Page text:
Any tax rules that enable taxpayers to deduct a higher proportion of their expenses more quickly generates a financial benefit on a time-value-of-money basis.  Inventory turns out to be important in this way.  Firms usually have many identical products in their inventory -- whether barrels of oil or computers.  When they sell a product, they deduct the cost of that product (via cost of goods sold) from revenues in order to calculate the taxable income.  The costs of that product are not identical over time:  commodities may change sharply in value over the inventory turnover cycle; and during periods of inflation costs across all sectors can change quickly.  The freedom to deduct the highest COGs sooner can greatly reduce near-term taxable income.

Historically, firms could choose whether to deduct the costs of each sale based on the COGS for the oldest item (or barrel of oil) still in inventory (FIFO, or "first-in, first-out"); or select more recent costs if those were higher (LIFO, or "last-in, last-out").  This same logic applied to people's stock portfolios.  It Grandad bought 400 shares of Apple Computer for $10 share (split-adjusted) back in 2006, and another 400 shares at $115 each back in 2015, and he needed to raise cash to pay for home repairs, he could decide which "inventory" to sell from.  Selling the 2006 shares would generate a much larger capital gains tax cost than selling the 2015 shares; the tax cost would drive which shares he picked. 

Too bad for Grandaddy:  the bill the Senate passed (section 13533) removes this choice and requires that whatever shares were purchased first get applied to any sale (first-in-first-out).  Taxes for him, and millions of other individual investors will rise.  Investors in mutual funds could be particularly hurt. 

No such constraints are being put on the oil industry -- even though the International Financial Reporting Standards (IFRS) have not allowed LIFO for many years.  Though pressure has been building for the US firms to comply with international standards, for now LIFO is still allowed in corporate accounting.  US accounting rules do require firms to track the difference between the first-in-first-out method required internationally and the tax-favored LIFO approach via a line item called the "LIFO Reserve."  This data allows one to see which firms and industries are benefiting most from LIFO accounting:  the bigger the reserve, the more the firm is saving.  Privately-held firms can also benefit from this, but there is no public data to see the resultant amounts.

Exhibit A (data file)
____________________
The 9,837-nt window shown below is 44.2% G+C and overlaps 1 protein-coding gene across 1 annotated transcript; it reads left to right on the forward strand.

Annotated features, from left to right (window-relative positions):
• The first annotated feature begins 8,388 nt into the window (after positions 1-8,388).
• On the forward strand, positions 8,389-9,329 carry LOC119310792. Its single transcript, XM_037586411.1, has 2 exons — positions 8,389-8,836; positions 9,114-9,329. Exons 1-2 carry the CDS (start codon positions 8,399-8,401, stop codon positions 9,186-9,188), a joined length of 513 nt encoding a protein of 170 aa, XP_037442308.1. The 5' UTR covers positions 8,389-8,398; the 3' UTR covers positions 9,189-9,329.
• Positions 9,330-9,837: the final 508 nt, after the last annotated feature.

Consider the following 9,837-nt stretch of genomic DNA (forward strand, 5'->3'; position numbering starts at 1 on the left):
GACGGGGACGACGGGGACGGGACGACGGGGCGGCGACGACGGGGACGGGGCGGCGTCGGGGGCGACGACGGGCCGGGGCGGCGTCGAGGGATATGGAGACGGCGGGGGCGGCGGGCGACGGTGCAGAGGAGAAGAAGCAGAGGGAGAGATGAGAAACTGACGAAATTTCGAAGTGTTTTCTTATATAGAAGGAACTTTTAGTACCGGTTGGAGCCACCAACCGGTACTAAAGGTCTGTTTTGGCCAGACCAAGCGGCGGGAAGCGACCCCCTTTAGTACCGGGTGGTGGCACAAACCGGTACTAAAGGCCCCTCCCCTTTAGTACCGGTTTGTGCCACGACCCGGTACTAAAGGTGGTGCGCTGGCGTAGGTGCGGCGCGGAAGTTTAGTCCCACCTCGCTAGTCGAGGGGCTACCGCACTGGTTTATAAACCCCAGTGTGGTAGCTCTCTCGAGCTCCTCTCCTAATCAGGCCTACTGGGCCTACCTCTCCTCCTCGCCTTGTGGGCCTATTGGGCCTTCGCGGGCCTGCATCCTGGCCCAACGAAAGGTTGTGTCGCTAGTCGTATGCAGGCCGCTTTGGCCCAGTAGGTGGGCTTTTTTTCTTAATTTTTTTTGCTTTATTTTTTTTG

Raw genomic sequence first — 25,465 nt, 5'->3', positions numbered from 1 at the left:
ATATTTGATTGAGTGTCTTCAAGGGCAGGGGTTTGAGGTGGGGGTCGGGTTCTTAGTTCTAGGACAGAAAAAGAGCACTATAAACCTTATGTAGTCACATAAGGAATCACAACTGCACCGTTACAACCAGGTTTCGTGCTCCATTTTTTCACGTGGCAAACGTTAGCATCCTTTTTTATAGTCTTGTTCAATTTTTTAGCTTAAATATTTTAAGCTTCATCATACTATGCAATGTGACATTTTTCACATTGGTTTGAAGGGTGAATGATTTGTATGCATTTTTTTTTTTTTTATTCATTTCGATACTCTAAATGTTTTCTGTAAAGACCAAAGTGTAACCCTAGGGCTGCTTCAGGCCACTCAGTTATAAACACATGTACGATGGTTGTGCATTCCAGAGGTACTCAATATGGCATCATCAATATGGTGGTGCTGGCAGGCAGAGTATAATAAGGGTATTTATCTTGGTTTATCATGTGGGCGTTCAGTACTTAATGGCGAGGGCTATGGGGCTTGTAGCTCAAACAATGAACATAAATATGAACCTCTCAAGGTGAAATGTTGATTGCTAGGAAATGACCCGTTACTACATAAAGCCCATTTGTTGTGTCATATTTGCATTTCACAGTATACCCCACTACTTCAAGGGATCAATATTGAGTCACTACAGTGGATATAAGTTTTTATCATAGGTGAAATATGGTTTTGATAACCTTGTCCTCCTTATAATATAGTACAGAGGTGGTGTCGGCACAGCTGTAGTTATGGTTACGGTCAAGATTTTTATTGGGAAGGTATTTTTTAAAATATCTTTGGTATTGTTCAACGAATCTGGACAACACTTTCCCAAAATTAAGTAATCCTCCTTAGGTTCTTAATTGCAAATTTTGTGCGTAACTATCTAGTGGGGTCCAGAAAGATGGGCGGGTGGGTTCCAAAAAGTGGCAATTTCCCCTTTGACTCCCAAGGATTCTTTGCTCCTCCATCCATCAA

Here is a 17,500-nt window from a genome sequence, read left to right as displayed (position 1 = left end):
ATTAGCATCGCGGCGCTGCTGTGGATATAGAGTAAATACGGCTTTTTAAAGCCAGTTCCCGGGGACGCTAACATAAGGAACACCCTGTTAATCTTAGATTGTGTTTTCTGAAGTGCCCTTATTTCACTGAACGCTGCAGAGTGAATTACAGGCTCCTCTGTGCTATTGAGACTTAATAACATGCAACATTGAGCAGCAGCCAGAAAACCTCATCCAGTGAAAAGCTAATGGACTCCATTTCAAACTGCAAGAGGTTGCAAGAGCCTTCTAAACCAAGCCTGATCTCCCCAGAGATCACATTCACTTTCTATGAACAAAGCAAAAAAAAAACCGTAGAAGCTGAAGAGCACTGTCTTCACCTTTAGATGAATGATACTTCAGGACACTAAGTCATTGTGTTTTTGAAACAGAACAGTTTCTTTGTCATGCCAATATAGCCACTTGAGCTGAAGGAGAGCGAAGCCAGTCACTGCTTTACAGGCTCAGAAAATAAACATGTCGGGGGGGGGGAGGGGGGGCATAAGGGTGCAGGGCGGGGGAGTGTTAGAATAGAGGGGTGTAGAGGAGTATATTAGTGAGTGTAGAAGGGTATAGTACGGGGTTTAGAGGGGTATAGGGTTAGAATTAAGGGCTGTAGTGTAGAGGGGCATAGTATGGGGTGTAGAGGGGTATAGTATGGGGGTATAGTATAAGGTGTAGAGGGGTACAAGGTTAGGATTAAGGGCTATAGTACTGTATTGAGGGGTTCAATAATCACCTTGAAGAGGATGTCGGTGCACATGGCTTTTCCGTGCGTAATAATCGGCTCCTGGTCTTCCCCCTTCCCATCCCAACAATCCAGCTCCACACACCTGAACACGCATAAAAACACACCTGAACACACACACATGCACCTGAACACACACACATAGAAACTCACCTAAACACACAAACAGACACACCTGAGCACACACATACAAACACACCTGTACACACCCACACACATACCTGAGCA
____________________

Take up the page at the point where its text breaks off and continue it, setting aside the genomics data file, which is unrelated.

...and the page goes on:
Available data illustrates that some of the biggest beneficiaries of LIFO are the oil industry.  Using data from Moody's Investor Services, CFO Magazine estimated that in 2010, that two thirds of the LIFO reserve for the energy sector was ExxonMobil alone; and that the energy sector comprised 37% of the total LIFO reserve for all public firms.

More recent data on the energy sector shows that the beneficiaries of LIFO are highly concentrated, still dominated by Exxon Mobil (see Table 1).

Table 1. LIFO Reserve (2008-2015) in Millions

Company 2008 2009 2010 2011 2012 2013 2014 2015
EXXON MOBIL CORP 10,000 17,100 21,300 25,600 21,300 21,200 10,600 4,500
CHEVRON CORP 9,368 5,491 6,975 9,025 9,292 9,150 8,135 3,745
VALERO ENERGY CORP 686 4,500 6,100 6,800 6,700 6,900 857 790
IMPERIAL OIL LTD 812 1,509 1,857 2,160 1,769 1,680 739 309
WESTERN REFINING INC 26 126 174 214 148 194 28 198
CALUMET SPECIALTY PRODS-LP 28 30 56 88 38 32 19 41
UNITED REFINING CO 153 5 50 92 78 109 110 6
CONOCOPHILLIPS 1,959 5,627 6,794 8,400 200 160 6 6
ALON USA ENERGY INC 4 100 115 93 58 61 8 1
HESS CORP 500 815 995 1,276 1,123 339 - -
HOLLYFRONTIER CORP 33 207 284 378 134 273 - -
MURPHY OIL CORP 202 551 735 580 571 269 - -
Total 23,771 36,061 45,435 54,706 41,411 40,367 20,502 9,596
Source: June Li and Megan Y. Sun, "LIFO Distortion in the Oil Industry – Revisited," Accounting and Finance Research, V. 6, No. 3; 2017.


  • 1. In his extensive article on the role of boosting flow in pushing for drilling in ANWR, Philip Wight notes that "In 1970, M.A. “Mike” Wright, the CEO of Humble Oil (soon to be renamed Exxon), delivered extemporaneous remarks to a government task force and offered a rare glimpse of the oil industry’s plans for Arctic development. Wright explained that the industry committed to a 48-inch-diameter pipeline in part because it anticipated drilling offshore in the Arctic Ocean and restricted onshore areas, including the Arctic National Wildlife Refuge. Production from these areas would be necessary to realize the pipeline’s optimum daily flow. Wright’s statements were not only the first public announcement that the oil industry wanted to drill in ANWR, but a revelation that the pipeline’s design was intimately tied to extracting oil from it."
  • 2. JCX-62-17, p. 1; and JCX-59-17.

If a company or an industry is going to get subsidized, there are good ways and there are better ways for it to happen if one is sitting in the corporate suite.  Among the best is to receive big subsidies that, while not flowing to your competitors, arrive in a form that nobody seems to notice.  The benefits of this structure are clear:  while the recipient gets a large slug of financial support, because few people see or understand the largesse, the political cost to both obtain and retain the subsidy is relatively low.  Master Limited Partnerships, the subject of Earth Track's most recent report Too Big to Ignore: Subsidies to Fossil Fuel Master Limited Partnerships, prepared for Oil Change International, fit the bill here perfectly:

MLP subsidies_cover

  • They are big.  Not only can beneficiary companies with hundreds of billions of dollars in market cap entirely escape corporate income taxes on profits earned from eligible activities, but they can also defer for many years any tax payments on the gobs of cash they distribute out to their owners.